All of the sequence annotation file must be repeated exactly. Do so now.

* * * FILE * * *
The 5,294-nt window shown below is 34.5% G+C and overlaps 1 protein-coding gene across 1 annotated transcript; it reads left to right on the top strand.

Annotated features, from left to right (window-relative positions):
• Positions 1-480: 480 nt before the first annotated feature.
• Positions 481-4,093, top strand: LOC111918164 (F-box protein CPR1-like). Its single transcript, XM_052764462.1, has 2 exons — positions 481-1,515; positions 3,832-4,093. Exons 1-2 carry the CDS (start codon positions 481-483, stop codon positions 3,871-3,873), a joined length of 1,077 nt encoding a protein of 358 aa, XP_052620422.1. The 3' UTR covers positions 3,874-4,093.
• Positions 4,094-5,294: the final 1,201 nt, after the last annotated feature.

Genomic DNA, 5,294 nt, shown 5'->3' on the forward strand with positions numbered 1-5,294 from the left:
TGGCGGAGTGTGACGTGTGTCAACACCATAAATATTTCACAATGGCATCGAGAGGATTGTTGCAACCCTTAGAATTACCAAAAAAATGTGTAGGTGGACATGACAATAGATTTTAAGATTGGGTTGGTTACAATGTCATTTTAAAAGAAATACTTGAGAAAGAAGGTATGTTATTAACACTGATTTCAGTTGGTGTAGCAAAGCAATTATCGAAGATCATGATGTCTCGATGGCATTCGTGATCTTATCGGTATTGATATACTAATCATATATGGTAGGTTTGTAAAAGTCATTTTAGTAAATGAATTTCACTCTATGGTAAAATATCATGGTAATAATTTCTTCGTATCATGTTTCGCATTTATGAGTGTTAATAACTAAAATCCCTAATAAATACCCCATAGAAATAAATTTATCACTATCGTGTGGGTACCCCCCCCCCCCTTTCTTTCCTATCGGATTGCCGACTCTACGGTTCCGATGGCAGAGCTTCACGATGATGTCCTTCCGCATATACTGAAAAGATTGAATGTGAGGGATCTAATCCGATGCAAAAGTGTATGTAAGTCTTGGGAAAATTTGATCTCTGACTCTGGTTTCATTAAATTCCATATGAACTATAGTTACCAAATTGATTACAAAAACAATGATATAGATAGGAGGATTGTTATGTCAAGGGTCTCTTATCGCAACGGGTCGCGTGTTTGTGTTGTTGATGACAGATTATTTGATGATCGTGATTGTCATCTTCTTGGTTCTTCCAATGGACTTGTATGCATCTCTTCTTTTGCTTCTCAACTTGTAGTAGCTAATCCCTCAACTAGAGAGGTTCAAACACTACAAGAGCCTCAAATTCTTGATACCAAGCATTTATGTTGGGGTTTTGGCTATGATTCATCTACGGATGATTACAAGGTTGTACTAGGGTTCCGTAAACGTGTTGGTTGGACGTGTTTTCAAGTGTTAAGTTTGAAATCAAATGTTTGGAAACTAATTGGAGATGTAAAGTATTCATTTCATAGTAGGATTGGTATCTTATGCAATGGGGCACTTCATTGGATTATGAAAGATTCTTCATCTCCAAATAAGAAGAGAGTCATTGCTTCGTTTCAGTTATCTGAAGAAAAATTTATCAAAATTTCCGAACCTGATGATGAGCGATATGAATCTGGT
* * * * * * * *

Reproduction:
The 5,294-nt window shown below is 34.5% G+C and overlaps 1 protein-coding gene across 1 annotated transcript; it reads left to right on the top strand.

Annotated features, from left to right (window-relative positions):
• Positions 1-480: 480 nt before the first annotated feature.
• Positions 481-4,093, top strand: LOC111918164 (F-box protein CPR1-like). Its single transcript, XM_052764462.1, has 2 exons — positions 481-1,515; positions 3,832-4,093. Exons 1-2 carry the CDS (start codon positions 481-483, stop codon positions 3,871-3,873), a joined length of 1,077 nt encoding a protein of 358 aa, XP_052620422.1. The 3' UTR covers positions 3,874-4,093.
• Positions 4,094-5,294: the final 1,201 nt, after the last annotated feature.

Genomic DNA, 5,294 nt, shown 5'->3' on the forward strand with positions numbered 1-5,294 from the left:
TGGCGGAGTGTGACGTGTGTCAACACCATAAATATTTCACAATGGCATCGAGAGGATTGTTGCAACCCTTAGAATTACCAAAAAAATGTGTAGGTGGACATGACAATAGATTTTAAGATTGGGTTGGTTACAATGTCATTTTAAAAGAAATACTTGAGAAAGAAGGTATGTTATTAACACTGATTTCAGTTGGTGTAGCAAAGCAATTATCGAAGATCATGATGTCTCGATGGCATTCGTGATCTTATCGGTATTGATATACTAATCATATATGGTAGGTTTGTAAAAGTCATTTTAGTAAATGAATTTCACTCTATGGTAAAATATCATGGTAATAATTTCTTCGTATCATGTTTCGCATTTATGAGTGTTAATAACTAAAATCCCTAATAAATACCCCATAGAAATAAATTTATCACTATCGTGTGGGTACCCCCCCCCCCCTTTCTTTCCTATCGGATTGCCGACTCTACGGTTCCGATGGCAGAGCTTCACGATGATGTCCTTCCGCATATACTGAAAAGATTGAATGTGAGGGATCTAATCCGATGCAAAAGTGTATGTAAGTCTTGGGAAAATTTGATCTCTGACTCTGGTTTCATTAAATTCCATATGAACTATAGTTACCAAATTGATTACAAAAACAATGATATAGATAGGAGGATTGTTATGTCAAGGGTCTCTTATCGCAACGGGTCGCGTGTTTGTGTTGTTGATGACAGATTATTTGATGATCGTGATTGTCATCTTCTTGGTTCTTCCAATGGACTTGTATGCATCTCTTCTTTTGCTTCTCAACTTGTAGTAGCTAATCCCTCAACTAGAGAGGTTCAAACACTACAAGAGCCTCAAATTCTTGATACCAAGCATTTATGTTGGGGTTTTGGCTATGATTCATCTACGGATGATTACAAGGTTGTACTAGGGTTCCGTAAACGTGTTGGTTGGACGTGTTTTCAAGTGTTAAGTTTGAAATCAAATGTTTGGAAACTAATTGGAGATGTAAAGTATTCATTTCATAGTAGGATTGGTATCTTATGCAATGGGGCACTTCATTGGATTATGAAAGATTCTTCATCTCCAAATAAGAAGAGAGTCATTGCTTCGTTTCAGTTATCTGAAGAAAAATTTATCAAAATTTCCGAACCTGATGATGAGCGATATGAATCTGGT